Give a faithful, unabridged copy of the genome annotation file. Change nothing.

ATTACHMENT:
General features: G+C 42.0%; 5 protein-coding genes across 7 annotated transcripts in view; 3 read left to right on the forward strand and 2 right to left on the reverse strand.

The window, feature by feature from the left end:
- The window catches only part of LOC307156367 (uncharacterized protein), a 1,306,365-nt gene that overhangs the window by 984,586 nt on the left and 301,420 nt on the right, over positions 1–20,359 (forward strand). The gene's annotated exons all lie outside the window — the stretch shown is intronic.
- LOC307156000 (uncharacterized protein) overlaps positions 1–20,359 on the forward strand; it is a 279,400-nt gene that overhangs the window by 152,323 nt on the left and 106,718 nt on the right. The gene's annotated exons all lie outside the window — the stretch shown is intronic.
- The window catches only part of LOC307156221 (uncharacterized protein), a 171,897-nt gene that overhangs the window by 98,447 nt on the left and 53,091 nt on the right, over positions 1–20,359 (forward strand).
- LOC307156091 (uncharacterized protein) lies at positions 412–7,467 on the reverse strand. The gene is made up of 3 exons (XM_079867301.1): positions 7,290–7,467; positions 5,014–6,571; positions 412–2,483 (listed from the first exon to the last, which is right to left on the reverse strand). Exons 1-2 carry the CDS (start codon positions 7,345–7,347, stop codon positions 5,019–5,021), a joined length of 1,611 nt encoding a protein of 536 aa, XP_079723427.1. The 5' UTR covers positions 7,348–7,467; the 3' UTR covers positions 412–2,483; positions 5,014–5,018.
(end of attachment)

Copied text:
General features: G+C 42.0%; 5 protein-coding genes across 7 annotated transcripts in view; 3 read left to right on the forward strand and 2 right to left on the reverse strand.

The window, feature by feature from the left end:
- The window catches only part of LOC307156367 (uncharacterized protein), a 1,306,365-nt gene that overhangs the window by 984,586 nt on the left and 301,420 nt on the right, over positions 1–20,359 (forward strand). The gene's annotated exons all lie outside the window — the stretch shown is intronic.
- LOC307156000 (uncharacterized protein) overlaps positions 1–20,359 on the forward strand; it is a 279,400-nt gene that overhangs the window by 152,323 nt on the left and 106,718 nt on the right. The gene's annotated exons all lie outside the window — the stretch shown is intronic.
- The window catches only part of LOC307156221 (uncharacterized protein), a 171,897-nt gene that overhangs the window by 98,447 nt on the left and 53,091 nt on the right, over positions 1–20,359 (forward strand).
- LOC307156091 (uncharacterized protein) lies at positions 412–7,467 on the reverse strand. The gene is made up of 3 exons (XM_079867301.1): positions 7,290–7,467; positions 5,014–6,571; positions 412–2,483 (listed from the first exon to the last, which is right to left on the reverse strand). Exons 1-2 carry the CDS (start codon positions 7,345–7,347, stop codon positions 5,019–5,021), a joined length of 1,611 nt encoding a protein of 536 aa, XP_079723427.1. The 5' UTR covers positions 7,348–7,467; the 3' UTR covers positions 412–2,483; positions 5,014–5,018.